This might be a romance, but it's also very dark and gritty. In fact, Reinke's vampires are probably the darkest I've seen yet in vampire romance. They are monsters in human form. I thought I would hate Tessa for the rest of the book after she rips a poor, helpless vagrant man's throat out to feed on his blood. At the time, her bloodlust got the best of her. The Brethen think of humans as lower than cattle. They feel that humans are only useful to do the menial tasks on their Kentucky farm, and for feeding on in their horrible acts of Bloodlust. So in all fairness, Tessa doesn't really know any better. Although I was horrified at first, it didn't take long to begin to see Tessa as a sympathetic character. As for Rene, well I liked him from the first time we met in Dark Thirst. He is a good person. He has done some less than admirable things, and he commits an act in this book that really made me unhappy with him, but he does it for the reasons he believes are right. Sigh.
I loved Rene's tenderness towards Tessa. He's a real gentlemen, even though Tessa has a hard facade that would make her a very annoying person to travel with. Thankfully, he soon comes to realize that Tessa hides her fear and vulnerability behind that facade. As Brandon learned to withdraw into himself to escape from the cruelty of the Brethren, Tessa forms a hard shell around herself for her own survival. Rene breaks through that shell to the sweet girl inside, causing her to fall in love with him. He does this by showing her tender concern (even taking a bullet to protect her) when all she's gotten from people around her was cruelty for years. I really loved their tender moments together, how they seemed to connect physically and emotionally. They were two lost souls who found each other. I guess the fact that Tessa is married when she and Rene get together should bother me. It didn't. Probably because the frame of reference is so different from real life, it's hard to put my moral beliefs into this story. Also Tessa's husband is a low-life creep who treated her like dirt, and he's got five other wives, as well. Still, I feel it fair to post this warning for any reader who doesn't like adultery in her/his romance books. To be honest, there so much other dark stuff going on, you really don't have the time or energy to fixate on that aspect.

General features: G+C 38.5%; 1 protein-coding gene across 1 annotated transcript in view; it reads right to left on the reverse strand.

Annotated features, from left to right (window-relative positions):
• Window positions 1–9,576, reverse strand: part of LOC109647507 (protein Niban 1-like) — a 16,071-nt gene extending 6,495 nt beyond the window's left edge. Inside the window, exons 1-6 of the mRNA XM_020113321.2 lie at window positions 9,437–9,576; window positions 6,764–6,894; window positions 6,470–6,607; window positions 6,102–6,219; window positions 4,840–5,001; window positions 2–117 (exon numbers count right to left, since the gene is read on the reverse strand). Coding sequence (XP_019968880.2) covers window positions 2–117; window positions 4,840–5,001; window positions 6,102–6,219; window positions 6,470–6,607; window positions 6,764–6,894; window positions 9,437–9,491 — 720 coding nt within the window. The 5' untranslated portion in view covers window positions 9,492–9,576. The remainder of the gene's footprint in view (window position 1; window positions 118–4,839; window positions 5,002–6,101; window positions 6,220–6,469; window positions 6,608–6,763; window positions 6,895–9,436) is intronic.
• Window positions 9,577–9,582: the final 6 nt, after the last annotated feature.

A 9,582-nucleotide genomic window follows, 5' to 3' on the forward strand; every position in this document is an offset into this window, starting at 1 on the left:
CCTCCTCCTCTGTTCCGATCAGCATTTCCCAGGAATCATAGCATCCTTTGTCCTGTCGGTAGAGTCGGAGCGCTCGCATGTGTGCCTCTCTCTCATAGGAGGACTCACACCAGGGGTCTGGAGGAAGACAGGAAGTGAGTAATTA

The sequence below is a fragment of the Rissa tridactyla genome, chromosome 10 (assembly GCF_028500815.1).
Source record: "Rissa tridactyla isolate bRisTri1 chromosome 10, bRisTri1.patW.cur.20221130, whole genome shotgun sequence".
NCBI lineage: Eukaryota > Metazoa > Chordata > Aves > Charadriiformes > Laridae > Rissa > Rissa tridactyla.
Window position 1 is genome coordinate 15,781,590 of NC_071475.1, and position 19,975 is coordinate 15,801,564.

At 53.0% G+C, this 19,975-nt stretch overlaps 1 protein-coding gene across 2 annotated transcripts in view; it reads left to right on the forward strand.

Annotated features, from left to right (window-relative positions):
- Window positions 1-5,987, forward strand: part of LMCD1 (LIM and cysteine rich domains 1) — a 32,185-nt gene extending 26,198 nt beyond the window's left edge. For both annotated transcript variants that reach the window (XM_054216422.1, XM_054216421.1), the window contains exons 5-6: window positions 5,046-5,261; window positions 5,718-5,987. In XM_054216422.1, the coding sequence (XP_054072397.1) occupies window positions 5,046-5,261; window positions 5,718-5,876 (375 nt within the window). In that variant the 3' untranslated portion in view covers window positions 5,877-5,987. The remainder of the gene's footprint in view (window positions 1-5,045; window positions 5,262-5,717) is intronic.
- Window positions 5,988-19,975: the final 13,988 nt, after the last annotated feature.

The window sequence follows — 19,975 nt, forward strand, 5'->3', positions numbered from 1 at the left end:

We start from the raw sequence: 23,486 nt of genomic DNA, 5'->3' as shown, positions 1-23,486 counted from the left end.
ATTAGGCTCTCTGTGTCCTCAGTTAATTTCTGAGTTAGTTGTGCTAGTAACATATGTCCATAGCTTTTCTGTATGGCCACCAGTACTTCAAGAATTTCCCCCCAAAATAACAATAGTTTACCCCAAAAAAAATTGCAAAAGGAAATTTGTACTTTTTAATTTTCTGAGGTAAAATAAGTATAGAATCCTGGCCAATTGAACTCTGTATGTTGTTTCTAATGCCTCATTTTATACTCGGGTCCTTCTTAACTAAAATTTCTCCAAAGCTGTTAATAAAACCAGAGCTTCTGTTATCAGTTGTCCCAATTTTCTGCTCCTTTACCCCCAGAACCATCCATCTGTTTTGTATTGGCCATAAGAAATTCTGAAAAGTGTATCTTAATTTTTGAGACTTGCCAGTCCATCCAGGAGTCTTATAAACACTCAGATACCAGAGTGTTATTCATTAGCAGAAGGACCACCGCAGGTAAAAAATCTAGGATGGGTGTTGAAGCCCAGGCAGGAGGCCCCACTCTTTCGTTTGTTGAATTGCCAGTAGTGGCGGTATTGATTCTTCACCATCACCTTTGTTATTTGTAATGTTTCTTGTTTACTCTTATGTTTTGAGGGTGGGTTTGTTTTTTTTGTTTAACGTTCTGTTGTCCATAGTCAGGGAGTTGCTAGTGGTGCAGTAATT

I liked seeing Brandon and Tessa reconnect. They are twins who were very close growing up, but grew apart when Tessa was married to Martin Davenant, part of a family who hates and resists the dominant Noble house. The schism that forms between them is due to the heavy emotional burdens that they both carry and try to hide from each other. I was glad that they were able to rekindle their familial connection and closeness in this story.
Dark Hunger is one of those books that simply sucks you in, and you don't want to put it down. The characters are very real and you feel for them. Rene is a man who is tortured by his past and what he lost. He dearly wants to have a future full of hope, and sees that Tessa and her baby could be his future. Tessa feels a longing to love and be loved by a good man like Rene, and to make a home for her beloved baby. How could you not feel for them? Of course, Brandon is as adorable and as sweet as ever. I just want to hug him. I despised Brandon and Tessa's whole family, and most of the Brethen. I think they are soulless monsters, for the most part, even though Reinke's concept of vampires is more realistic than most. You wonder how they could breed such a gentle, loving person like Brandon. Tessa has some of the darker traits of the Brethren, but her love for her unborn child, her devotion to Brandon, and her desire for Rene to think well of her endows her with a humanity that most of the other Brethren lack. As before, I felt like Lina's character doesn't really come to life as well as Rene, Brandon, and Tessa, but I do like her, and I am happy to see that she and Brandon are still together and in love.